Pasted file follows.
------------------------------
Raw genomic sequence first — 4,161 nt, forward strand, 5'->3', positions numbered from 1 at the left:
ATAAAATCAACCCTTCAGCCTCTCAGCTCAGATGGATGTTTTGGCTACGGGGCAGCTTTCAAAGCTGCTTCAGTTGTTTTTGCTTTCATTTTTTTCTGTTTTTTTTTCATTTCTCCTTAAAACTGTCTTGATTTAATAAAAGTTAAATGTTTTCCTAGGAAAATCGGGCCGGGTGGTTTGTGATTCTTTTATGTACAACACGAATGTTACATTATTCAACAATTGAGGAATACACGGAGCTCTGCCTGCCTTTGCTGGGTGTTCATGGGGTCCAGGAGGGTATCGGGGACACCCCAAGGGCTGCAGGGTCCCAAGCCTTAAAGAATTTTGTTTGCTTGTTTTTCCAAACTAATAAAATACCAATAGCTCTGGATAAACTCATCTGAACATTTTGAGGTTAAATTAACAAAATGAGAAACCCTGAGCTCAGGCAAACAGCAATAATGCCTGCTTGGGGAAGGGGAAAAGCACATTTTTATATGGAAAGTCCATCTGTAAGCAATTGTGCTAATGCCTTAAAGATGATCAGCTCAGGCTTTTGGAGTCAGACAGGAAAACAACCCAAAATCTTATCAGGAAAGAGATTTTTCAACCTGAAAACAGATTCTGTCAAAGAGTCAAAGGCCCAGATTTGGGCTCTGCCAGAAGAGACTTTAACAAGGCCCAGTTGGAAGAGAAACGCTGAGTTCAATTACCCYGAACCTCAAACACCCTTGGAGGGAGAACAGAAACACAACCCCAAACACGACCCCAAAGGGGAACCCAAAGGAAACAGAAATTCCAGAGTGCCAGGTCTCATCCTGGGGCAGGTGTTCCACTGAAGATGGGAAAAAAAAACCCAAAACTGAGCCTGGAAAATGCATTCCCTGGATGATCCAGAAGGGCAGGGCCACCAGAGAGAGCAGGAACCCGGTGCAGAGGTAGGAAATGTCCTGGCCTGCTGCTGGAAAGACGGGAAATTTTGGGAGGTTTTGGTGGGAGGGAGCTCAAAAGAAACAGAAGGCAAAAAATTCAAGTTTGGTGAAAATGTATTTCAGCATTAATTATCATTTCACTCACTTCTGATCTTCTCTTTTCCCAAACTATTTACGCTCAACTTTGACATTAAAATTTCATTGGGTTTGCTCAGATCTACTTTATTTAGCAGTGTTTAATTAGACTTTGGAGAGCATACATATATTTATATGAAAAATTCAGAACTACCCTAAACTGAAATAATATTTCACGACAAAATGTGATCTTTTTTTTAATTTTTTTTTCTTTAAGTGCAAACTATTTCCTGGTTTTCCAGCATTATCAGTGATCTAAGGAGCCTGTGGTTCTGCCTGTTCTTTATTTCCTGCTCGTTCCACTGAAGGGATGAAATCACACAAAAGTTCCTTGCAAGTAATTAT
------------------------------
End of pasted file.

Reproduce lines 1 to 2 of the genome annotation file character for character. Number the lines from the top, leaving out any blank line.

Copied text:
Raw genomic sequence first — 4,161 nt, forward strand, 5'->3', positions numbered from 1 at the left:
ATAAAATCAACCCTTCAGCCTCTCAGCTCAGATGGATGTTTTGGCTACGGGGCAGCTTTCAAAGCTGCTTCAGTTGTTTTTGCTTTCATTTTTTTCTGTTTTTTTTTCATTTCTCCTTAAAACTGTCTTGATTTAATAAAAGTTAAATGTTTTCCTAGGAAAATCGGGCCGGGTGGTTTGTGATTCTTTTATGTACAACACGAATGTTACATTATTCAACAATTGAGGAATACACGGAGCTCTGCCTGCCTTTGCTGGGTGTTCATGGGGTCCAGGAGGGTATCGGGGACACCCCAAGGGCTGCAGGGTCCCAAGCCTTAAAGAATTTTGTTTGCTTGTTTTTCCAAACTAATAAAATACCAATAGCTCTGGATAAACTCATCTGAACATTTTGAGGTTAAATTAACAAAATGAGAAACCCTGAGCTCAGGCAAACAGCAATAATGCCTGCTTGGGGAAGGGGAAAAGCACATTTTTATATGGAAAGTCCATCTGTAAGCAATTGTGCTAATGCCTTAAAGATGATCAGCTCAGGCTTTTGGAGTCAGACAGGAAAACAACCCAAAATCTTATCAGGAAAGAGATTTTTCAACCTGAAAACAGATTCTGTCAAAGAGTCAAAGGCCCAGATTTGGGCTCTGCCAGAAGAGACTTTAACAAGGCCCAGTTGGAAGAGAAACGCTGAGTTCAATTACCCYGAACCTCAAACACCCTTGGAGGGAGAACAGAAACACAACCCCAAACACGACCCCAAAGGGGAACCCAAAGGAAACAGAAATTCCAGAGTGCCAGGTCTCATCCTGGGGCAGGTGTTCCACTGAAGATGGGAAAAAAAAACCCAAAACTGAGCCTGGAAAATGCATTCCCTGGATGATCCAGAAGGGCAGGGCCACCAGAGAGAGCAGGAACCCGGTGCAGAGGTAGGAAATGTCCTGGCCTGCTGCTGGAAAGACGGGAAATTTTGGGAGGTTTTGGTGGGAGGGAGCTCAAAAGAAACAGAAGGCAAAAAATTCAAGTTTGGTGAAAATGTATTTCAGCATTAATTATCATTTCACTCACTTCTGATCTTCTCTTTTCCCAAACTATTTACGCTCAACTTTGACATTAAAATTTCATTGGGTTTGCTCAGATCTACTTTATTTAGCAGTGTTTAATTAGACTTTGGAGAGCATACATATATTTATATGAAAAATTCAGAACTACCCTAAACTGAAATAATATTTCACGACAAAATGTGATCTTTTTTTTAATTTTTTTTTCTTTAAGTGCAAACTATTTCCTGGTTTTCCAGCATTATCAGTGATCTAAGGAGCCTGTGGTTCTGCCTGTTCTTTATTTCCTGCTCGTTCCACTGAAGGGATGAAATCACACAAAAGTTCCTTGCAAGTAATTAT